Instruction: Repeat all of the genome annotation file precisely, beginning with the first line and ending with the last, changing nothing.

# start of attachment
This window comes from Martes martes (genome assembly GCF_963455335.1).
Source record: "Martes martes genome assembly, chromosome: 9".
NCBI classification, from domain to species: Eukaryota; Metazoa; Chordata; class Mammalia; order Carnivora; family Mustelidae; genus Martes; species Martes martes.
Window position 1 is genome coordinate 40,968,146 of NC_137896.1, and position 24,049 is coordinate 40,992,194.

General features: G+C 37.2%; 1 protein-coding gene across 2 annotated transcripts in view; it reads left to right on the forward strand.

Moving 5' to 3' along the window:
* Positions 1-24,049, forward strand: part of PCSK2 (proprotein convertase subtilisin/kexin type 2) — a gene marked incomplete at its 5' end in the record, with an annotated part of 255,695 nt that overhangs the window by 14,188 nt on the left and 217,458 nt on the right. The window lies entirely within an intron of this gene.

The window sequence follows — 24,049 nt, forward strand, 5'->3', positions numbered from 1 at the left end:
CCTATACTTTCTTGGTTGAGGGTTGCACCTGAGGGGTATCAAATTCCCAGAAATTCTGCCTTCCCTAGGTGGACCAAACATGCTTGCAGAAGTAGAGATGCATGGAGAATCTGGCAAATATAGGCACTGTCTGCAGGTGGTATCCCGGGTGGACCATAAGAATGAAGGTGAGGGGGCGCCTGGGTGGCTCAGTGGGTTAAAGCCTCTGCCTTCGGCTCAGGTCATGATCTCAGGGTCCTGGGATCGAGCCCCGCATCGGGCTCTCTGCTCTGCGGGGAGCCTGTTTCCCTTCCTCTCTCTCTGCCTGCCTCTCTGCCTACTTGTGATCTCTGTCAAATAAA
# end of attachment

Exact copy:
This window comes from Martes martes (genome assembly GCF_963455335.1).
Source record: "Martes martes genome assembly, chromosome: 9".
NCBI classification, from domain to species: Eukaryota; Metazoa; Chordata; class Mammalia; order Carnivora; family Mustelidae; genus Martes; species Martes martes.
Window position 1 is genome coordinate 40,968,146 of NC_137896.1, and position 24,049 is coordinate 40,992,194.

General features: G+C 37.2%; 1 protein-coding gene across 2 annotated transcripts in view; it reads left to right on the forward strand.

Moving 5' to 3' along the window:
* Positions 1-24,049, forward strand: part of PCSK2 (proprotein convertase subtilisin/kexin type 2) — a gene marked incomplete at its 5' end in the record, with an annotated part of 255,695 nt that overhangs the window by 14,188 nt on the left and 217,458 nt on the right. The window lies entirely within an intron of this gene.

The window sequence follows — 24,049 nt, forward strand, 5'->3', positions numbered from 1 at the left end:
CCTATACTTTCTTGGTTGAGGGTTGCACCTGAGGGGTATCAAATTCCCAGAAATTCTGCCTTCCCTAGGTGGACCAAACATGCTTGCAGAAGTAGAGATGCATGGAGAATCTGGCAAATATAGGCACTGTCTGCAGGTGGTATCCCGGGTGGACCATAAGAATGAAGGTGAGGGGGCGCCTGGGTGGCTCAGTGGGTTAAAGCCTCTGCCTTCGGCTCAGGTCATGATCTCAGGGTCCTGGGATCGAGCCCCGCATCGGGCTCTCTGCTCTGCGGGGAGCCTGTTTCCCTTCCTCTCTCTCTGCCTGCCTCTCTGCCTACTTGTGATCTCTGTCAAATAAA